Tuesday, 18 November 2014

Bean Geese surprise

As regular readers will know I follow the comings and goings of the Taiga Bean Goose population that winters in Scotland, breed in Sweden and pass through Akershus close to Oslo each spring and autumn. The GPS tags have stopped transmitting after a couple of years with the solar driven batteries having died however sime of the birds have radio tags from which data can be downloaded if one can come close enough to the bird with the right equipment. Data from two such collars was downloaded at the end of October showing birds that use two different migration routes - part of the population migrates through Sweden and doesn't (at least in 2014) use Norway at all. One interesting thing from the plots is that one bird has a cluster of plots in the North Sea suggesting it rested for a least a few hours in October when it flew from Norway to Scotland.

This seemed very interesting but I just discovered on Twitter some even more amazing pictures. A group of 6 Bean Geese (probably a family group) were on an oil rig 100 miles East of Wick right in the NE corner of Scotland) yesterday.  I'm not sure whether they are Tundra or Taiga Bean Geese (the one I link to below looks like a classic Taiga to me but another picture shows birds looking like Tundra) but if they are Taiga then there must be a good chance that they are part of the same population as there are not so many Taiga Beans around and the research shows them to be very loyal to the same sites and migration routes. Maybe this family were migrating late due to a weak or injured youngsterand hit bad weather which knocked them off course?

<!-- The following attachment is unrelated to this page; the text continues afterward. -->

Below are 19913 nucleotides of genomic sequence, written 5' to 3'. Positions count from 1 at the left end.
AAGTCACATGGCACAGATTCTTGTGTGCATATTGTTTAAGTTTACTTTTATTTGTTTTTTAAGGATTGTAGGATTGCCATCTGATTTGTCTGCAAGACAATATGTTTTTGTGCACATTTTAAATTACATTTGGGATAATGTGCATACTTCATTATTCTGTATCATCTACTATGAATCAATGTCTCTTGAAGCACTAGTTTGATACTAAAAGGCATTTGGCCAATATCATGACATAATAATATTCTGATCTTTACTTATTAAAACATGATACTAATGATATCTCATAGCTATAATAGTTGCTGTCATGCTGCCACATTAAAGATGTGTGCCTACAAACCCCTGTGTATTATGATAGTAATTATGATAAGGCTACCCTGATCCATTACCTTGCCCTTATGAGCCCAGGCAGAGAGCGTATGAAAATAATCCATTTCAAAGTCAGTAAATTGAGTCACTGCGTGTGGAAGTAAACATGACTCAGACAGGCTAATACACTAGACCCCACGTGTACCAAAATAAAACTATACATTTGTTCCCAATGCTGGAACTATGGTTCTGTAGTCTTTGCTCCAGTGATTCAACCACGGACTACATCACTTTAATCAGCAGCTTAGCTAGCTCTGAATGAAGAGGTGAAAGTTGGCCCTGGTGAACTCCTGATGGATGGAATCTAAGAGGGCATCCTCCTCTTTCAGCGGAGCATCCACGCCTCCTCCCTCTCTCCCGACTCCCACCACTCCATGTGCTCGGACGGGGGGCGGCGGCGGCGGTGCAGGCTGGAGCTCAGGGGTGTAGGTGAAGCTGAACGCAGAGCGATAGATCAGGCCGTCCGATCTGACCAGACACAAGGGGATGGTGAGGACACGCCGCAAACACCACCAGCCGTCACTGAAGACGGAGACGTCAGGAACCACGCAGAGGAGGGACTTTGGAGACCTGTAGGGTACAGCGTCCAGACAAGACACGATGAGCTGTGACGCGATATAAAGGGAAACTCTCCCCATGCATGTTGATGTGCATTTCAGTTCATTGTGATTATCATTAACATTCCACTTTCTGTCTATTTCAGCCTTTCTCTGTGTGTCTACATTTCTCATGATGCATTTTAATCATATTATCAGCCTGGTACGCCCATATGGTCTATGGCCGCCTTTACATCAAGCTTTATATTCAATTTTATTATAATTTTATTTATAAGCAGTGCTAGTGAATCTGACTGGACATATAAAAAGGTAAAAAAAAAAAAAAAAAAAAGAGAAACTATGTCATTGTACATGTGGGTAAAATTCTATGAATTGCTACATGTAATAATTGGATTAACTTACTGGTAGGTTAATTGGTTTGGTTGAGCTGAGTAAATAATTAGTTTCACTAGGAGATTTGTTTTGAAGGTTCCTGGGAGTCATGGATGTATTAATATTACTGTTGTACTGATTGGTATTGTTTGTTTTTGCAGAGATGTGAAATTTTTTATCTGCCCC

Here is also a blog entry of another 3 Beans (these ones seemingly rossicus) landing on a boat east of Aberdeen. Clearly something strange going on.

1 comment:

  1. Not sure this is very late. In 2011 I had Bean Geese migrating over the North Sea - more in a position corresponding with the southern (light blue line) on the map: